I point to the etched stones at our feet. “Nobody ever looks up around here.”

          She’s silent. So still, I wonder if she’s a ghost. Spending as much time as I do here, I’ve seen a few. 

          A crow caws from its perch on a tombstone. The girl blinks, breaking eye contact as she takes another step away. Her gaze darts around the cemetery where the sun casts elongated shadows of angels and crosses on the dew-covered grass. I know she sees what I see every day. There’s no one else here but the dead.

          When she moves away, panic fills me. I reach out to reassure her. To stop her? “Are you visiting someone?” I ask desperately. “Someone who loved you?”

          She halts, her brows dipping in confusion. She’s so pretty. “Don’t you mean somebody I loved?”

          Did I? In my experience, it was much easier to love somebody than to be loved in return. I wonder what it would be like to be loved by the girl in front of me. By anybody. I shrug.

          “I’m visiting my dad,” she says, and her light shines brighter. Pulls harder. She shoves her fists into a pouch on her sweater, and I instantly understand it was his. “He died in a car accident.” She scans the markers below us, reading Mom’s name before squinting at the one covered in leaves. “You’re here to visit your—”

          “Mom,” I say, stepping away from my mother’s bones. “My name’s Adrian.”

          A few hills over, a tall figure floats between two rows of headstones. She gasps.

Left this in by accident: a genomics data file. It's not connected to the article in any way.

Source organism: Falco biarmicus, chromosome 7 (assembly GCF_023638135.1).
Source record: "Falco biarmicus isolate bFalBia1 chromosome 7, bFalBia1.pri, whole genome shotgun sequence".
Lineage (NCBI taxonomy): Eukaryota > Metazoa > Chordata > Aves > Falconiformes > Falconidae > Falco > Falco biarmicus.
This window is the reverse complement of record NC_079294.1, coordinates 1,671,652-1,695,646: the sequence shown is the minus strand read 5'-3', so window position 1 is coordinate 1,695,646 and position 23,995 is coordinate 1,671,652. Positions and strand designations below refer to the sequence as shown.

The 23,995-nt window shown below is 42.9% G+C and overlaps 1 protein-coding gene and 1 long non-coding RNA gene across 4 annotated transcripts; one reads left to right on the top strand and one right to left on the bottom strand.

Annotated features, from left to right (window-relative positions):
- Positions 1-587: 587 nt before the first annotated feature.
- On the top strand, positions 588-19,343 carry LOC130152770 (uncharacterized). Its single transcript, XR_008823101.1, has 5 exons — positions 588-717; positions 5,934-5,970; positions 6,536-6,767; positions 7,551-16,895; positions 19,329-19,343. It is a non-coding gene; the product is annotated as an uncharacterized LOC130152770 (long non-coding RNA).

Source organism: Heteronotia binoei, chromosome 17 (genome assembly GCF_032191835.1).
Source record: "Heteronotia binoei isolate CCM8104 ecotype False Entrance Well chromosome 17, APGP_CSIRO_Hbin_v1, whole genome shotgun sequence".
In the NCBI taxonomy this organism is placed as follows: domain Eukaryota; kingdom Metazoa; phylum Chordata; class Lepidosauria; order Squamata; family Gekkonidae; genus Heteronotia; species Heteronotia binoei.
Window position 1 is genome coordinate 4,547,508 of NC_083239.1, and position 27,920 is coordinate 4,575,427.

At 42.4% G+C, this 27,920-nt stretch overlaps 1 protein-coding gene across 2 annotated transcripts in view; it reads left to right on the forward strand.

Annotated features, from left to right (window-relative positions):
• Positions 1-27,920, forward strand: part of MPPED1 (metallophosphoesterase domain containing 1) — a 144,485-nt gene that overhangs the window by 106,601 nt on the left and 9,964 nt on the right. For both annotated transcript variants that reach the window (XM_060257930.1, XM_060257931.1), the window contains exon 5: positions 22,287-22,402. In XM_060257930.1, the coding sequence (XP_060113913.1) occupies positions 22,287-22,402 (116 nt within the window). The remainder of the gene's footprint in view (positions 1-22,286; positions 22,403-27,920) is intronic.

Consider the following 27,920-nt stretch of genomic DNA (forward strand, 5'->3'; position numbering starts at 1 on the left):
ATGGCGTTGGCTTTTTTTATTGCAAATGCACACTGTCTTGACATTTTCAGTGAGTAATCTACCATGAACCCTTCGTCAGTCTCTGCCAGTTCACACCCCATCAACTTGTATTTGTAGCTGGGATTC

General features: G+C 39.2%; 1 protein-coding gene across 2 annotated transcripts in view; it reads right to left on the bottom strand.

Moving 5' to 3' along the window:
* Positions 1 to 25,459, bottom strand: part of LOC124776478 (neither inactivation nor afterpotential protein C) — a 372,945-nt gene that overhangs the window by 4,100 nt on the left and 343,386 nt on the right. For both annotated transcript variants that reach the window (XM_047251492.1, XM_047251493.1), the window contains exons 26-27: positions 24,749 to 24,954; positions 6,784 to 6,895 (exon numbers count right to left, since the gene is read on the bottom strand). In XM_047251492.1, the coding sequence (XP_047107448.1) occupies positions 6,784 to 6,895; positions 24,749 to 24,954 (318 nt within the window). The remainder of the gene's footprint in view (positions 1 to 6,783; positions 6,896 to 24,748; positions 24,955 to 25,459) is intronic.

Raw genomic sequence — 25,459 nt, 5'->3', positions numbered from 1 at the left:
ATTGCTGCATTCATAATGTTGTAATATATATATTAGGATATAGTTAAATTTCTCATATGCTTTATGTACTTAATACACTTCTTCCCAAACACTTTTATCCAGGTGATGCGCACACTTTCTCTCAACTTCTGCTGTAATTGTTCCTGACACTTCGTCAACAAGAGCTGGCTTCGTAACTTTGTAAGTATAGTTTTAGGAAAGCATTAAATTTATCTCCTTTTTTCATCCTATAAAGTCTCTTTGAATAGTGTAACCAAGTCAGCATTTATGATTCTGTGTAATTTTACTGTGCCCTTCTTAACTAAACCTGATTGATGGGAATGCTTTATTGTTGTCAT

“Don’t worry.” I draw her attention from the apparition. “No one comes over here. Please, stay.” I want her to share her light.

          She glances to where the tall figure had been, but he’s already disappeared. They always do. “I think I should go.”

          I move toward her, but she glides backward. Graceful as the glow that surrounds her.

          “Will you come back?” I ask.

          She must hear my desperation because she pauses on the grass. “What do you want, Adrian?”

          “Your name.” I smile.

          After a pause, the corners of her lips lift. “I’m Lucy.”

          The brightness of her smile drags me closer, but she turns and dances away. I race after her, jumping over evenly spaced plots, and stop at the cemetery gate seeing nothing but the silhouettes of towering trees behind me and the still-sleeping town in front. When I turn back to the grass, only one set of footprints marks the dew.


            Fire licks at my feet as I kick open my bedroom door. I squint at the brightness as I stumble down the hall. Mom is screaming. Not my name. My little sister’s.

            “Abby! Baby! Where are you?”

            For seven years, it’s only been Abigail. Like my sister took all Mom's love and kept it locked inside her. If I can save Abby, maybe I can earn some love back. I make my way to Abby’s room but change direction when I hear a loud crash and Mom starts shrieking. I throw my weight against her bedroom door. It burns my shoulder as it opens. Mom’s lying on the floor, gasping. The ceiling is on her. It’s on fire. Her hair is on fire. She looks at me, face distorted with pain, and croaks out, “Abigail.”

            My eyes pop open and I stare up at the gnarled branches of a tree reaching into the cemetery. This happens more than I like, memories of the fire pulling me under. I sit up, and my vision adjusts in the cloud-covered darkness. A coyote cries from somewhere in the hidden depths of the woods. The first time I heard that sound, I curled into a ball. I thought a child was being murdered somewhere. But nobody got buried later. No small ghosts came around. I haven’t been scared since.